Similarly, the frail symbiosis that frames “flickering” threatens to decay and dissolve: “I’m starting to feel the cord between us two is made of gossamer.” The track’s orchestration uncomplicates, as the narrator’s devotional (and ambiguously spirituo-romantic) resolve comes into focus, culminating in a coda section that calls up generic tropes of full-throated, arms-aloft gospel testimony, but that Wise undermines with the ambiguity of the addressee: “My heart is strong/ My will as strong/ Take this body as yours/ Don’t let me doubt you/ I offer myself to you/ Take what I give you.” Lover and Almighty collapse wholly into the same anonymous gaze whose ultimate role is to construct the identity of the subject, our narrator, whose foil is the narrator’s own straining gaze, which circles back to the beginning of the track: “My light is flickering/ I can’t see much of you.”
This devotion to a scarce Other is more directly problematized on the pop-centerpiece of the record “four ethers,” in itself a gorgeous, gently crescendo’ing song about loving someone who can’t love themselves, wherein Wise develops the lyrical theme of interdependent, collapsing bodies: “Babe/ It’s cool with me that you want to die/ And I’m not gonna stop you if you try/ But the hole in my belly has started growing.” The track impacts with magnified, sometimes hilarious poignancy for how the typically magniloquent address of the narrator turns conversational, vulnerable, and unassuming, in itself the practice of a spiritual humility: “Your name is about as easy to remember as the four ethers/ And who the hell knows the four ethers? / But your pain is about as easy to feel as the four ethers/ And who can do without the four ethers?” Deflated under the duress of a godlike other who seeks nothing but oblivion, the narrator surrenders to their own lack of ability to name what is elemental, stripping their demands down, fittingly, to an elemental level: “You’ve got to show me yourself.”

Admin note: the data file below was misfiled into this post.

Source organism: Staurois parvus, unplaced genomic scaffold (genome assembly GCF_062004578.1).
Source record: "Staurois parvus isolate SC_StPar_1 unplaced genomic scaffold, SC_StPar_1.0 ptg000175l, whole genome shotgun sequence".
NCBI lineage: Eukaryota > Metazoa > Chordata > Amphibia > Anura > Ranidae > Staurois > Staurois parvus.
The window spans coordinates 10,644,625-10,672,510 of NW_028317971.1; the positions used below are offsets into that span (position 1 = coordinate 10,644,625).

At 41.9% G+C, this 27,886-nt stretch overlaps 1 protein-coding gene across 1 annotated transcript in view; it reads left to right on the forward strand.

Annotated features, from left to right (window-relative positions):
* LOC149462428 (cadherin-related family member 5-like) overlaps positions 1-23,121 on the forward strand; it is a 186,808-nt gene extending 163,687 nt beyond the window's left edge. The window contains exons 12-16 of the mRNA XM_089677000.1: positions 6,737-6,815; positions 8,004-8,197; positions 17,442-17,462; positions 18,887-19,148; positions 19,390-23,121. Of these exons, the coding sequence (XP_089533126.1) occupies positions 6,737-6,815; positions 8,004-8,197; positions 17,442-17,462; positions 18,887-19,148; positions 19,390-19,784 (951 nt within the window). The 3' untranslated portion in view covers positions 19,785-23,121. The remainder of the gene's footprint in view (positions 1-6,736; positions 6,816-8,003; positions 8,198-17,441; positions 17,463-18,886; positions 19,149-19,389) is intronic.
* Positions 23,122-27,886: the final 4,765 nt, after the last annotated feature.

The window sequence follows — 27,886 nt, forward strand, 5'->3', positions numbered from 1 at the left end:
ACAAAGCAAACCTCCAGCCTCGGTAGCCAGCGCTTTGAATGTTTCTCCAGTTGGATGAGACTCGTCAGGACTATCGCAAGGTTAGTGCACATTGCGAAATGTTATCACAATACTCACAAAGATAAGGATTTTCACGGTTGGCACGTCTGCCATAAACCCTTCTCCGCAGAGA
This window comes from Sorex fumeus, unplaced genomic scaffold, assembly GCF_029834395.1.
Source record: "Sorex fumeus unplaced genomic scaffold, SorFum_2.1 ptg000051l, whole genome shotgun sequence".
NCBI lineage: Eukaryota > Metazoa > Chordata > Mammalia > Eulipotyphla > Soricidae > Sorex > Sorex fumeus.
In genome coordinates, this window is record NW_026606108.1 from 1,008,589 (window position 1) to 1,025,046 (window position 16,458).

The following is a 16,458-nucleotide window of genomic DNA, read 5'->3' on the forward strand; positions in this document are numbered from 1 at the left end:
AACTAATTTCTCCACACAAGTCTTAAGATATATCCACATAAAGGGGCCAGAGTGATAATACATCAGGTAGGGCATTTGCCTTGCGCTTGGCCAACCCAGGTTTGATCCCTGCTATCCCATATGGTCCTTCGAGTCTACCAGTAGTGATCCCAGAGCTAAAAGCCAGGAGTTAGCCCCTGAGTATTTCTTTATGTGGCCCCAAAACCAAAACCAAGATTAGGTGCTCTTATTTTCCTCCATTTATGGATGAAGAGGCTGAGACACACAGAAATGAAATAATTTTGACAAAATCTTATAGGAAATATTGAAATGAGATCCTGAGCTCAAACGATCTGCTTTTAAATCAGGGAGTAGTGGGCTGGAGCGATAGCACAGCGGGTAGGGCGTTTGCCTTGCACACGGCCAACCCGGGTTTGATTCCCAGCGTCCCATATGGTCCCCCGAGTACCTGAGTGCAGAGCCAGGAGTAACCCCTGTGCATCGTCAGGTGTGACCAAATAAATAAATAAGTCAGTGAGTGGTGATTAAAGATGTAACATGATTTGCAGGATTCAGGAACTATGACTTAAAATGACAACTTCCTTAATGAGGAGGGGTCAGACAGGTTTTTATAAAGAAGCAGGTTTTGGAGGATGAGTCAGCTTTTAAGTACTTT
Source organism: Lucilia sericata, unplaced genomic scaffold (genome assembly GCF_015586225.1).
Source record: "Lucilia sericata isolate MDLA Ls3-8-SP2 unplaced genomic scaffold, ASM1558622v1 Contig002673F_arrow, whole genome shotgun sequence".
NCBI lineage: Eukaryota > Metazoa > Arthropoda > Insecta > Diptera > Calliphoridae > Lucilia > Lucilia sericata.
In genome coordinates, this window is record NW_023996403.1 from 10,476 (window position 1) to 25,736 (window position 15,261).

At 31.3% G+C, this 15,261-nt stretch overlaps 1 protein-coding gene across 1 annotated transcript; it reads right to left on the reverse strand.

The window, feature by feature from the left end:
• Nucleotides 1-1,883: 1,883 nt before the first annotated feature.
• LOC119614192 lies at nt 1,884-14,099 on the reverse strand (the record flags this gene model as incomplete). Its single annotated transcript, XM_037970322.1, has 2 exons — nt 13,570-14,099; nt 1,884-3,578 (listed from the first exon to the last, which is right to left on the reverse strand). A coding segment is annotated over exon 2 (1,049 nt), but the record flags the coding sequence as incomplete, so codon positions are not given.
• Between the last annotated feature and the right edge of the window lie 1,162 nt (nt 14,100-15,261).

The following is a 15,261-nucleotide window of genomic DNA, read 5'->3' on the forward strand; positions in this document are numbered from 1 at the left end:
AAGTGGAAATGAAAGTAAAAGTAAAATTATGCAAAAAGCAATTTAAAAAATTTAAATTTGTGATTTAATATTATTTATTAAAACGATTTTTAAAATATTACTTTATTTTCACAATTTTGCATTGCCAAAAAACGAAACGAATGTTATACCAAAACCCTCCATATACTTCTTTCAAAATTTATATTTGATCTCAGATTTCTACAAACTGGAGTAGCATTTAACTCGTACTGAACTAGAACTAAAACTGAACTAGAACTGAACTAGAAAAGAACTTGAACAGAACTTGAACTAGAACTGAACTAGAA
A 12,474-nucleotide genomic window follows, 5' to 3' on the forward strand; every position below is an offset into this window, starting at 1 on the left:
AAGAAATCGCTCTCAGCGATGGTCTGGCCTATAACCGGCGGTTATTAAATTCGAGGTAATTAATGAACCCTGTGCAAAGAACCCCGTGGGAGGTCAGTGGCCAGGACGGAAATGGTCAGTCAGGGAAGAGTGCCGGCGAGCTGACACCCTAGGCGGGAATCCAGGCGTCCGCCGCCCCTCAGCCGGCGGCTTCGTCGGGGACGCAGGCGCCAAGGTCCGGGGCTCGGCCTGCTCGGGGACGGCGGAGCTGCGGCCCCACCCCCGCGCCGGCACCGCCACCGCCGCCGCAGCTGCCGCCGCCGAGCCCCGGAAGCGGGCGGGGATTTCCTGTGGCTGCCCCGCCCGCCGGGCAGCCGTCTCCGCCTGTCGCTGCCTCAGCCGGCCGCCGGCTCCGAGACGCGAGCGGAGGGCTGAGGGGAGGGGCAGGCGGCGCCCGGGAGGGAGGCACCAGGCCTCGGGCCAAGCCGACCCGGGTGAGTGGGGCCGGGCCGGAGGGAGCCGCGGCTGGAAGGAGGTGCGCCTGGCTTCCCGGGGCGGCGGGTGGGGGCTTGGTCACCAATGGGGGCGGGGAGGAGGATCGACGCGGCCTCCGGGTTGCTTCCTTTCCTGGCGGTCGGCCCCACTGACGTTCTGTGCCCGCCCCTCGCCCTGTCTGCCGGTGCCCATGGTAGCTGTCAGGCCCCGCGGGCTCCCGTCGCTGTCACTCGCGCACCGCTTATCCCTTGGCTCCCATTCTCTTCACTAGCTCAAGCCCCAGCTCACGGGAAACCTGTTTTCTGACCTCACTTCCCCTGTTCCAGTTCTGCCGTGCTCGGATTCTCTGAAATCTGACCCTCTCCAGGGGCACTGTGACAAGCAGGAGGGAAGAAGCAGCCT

blisters is a shadowbox of foregrounds and backgrounds, plainspoken address versus skyward invocation, the injunction of intersecting folk performance styles (spiritual, musical theater, pop R&B) into the sparring tectonic movements of neophytic hyperobjects. Insofar as “catharsis” is a human metric for the sublimation of trauma, blisters has that, yet its cyclical theme of “forgiveness” is maybe of greater import. By the time penultimate track “penance” dissolves into the ruminative finale of “redemption,” ironically titled because it speaks as from beyond the eclipse of the trauma that blisters encapsulates, it’s clear that transcendence via dissolution into the gaze of an other is a myth no longer worth buying into, only viable in the same stroke as erasure and oblivion. If blisters originate from the friction of like surfaces, the sores of bodies unsuccessfully merging, then they are all we are left with at the close of the record:
“I thought there was redemption in the four ethers/ Somehow I thought the sweet perfume of our truths rotting inside your belly could free me/ If I could just anoint my body with this perfume/ This perfume will surely save me/ The thing that sours in your belly will surely save me, surely/ But your name is impossible to know.”